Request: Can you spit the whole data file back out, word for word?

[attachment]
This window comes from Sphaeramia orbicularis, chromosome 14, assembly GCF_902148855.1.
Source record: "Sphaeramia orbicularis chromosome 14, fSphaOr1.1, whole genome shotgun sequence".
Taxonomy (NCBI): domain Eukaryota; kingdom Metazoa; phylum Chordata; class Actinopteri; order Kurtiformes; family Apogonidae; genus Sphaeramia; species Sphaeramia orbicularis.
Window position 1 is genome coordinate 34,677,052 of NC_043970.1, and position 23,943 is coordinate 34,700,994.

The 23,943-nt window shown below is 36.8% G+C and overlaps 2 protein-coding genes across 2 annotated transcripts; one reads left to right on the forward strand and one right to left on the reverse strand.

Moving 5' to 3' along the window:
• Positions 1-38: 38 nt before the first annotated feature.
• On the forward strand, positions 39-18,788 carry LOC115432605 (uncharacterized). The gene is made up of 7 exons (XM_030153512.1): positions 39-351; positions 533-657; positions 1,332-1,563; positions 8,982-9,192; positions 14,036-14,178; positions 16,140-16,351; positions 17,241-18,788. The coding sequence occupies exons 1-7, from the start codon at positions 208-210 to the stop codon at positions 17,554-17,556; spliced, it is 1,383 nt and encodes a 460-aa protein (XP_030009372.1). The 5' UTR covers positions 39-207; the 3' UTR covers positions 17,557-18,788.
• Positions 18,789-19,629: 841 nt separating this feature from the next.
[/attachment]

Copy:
This window comes from Sphaeramia orbicularis, chromosome 14, assembly GCF_902148855.1.
Source record: "Sphaeramia orbicularis chromosome 14, fSphaOr1.1, whole genome shotgun sequence".
Taxonomy (NCBI): domain Eukaryota; kingdom Metazoa; phylum Chordata; class Actinopteri; order Kurtiformes; family Apogonidae; genus Sphaeramia; species Sphaeramia orbicularis.
Window position 1 is genome coordinate 34,677,052 of NC_043970.1, and position 23,943 is coordinate 34,700,994.

The 23,943-nt window shown below is 36.8% G+C and overlaps 2 protein-coding genes across 2 annotated transcripts; one reads left to right on the forward strand and one right to left on the reverse strand.

Moving 5' to 3' along the window:
• Positions 1-38: 38 nt before the first annotated feature.
• On the forward strand, positions 39-18,788 carry LOC115432605 (uncharacterized). The gene is made up of 7 exons (XM_030153512.1): positions 39-351; positions 533-657; positions 1,332-1,563; positions 8,982-9,192; positions 14,036-14,178; positions 16,140-16,351; positions 17,241-18,788. The coding sequence occupies exons 1-7, from the start codon at positions 208-210 to the stop codon at positions 17,554-17,556; spliced, it is 1,383 nt and encodes a 460-aa protein (XP_030009372.1). The 5' UTR covers positions 39-207; the 3' UTR covers positions 17,557-18,788.
• Positions 18,789-19,629: 841 nt separating this feature from the next.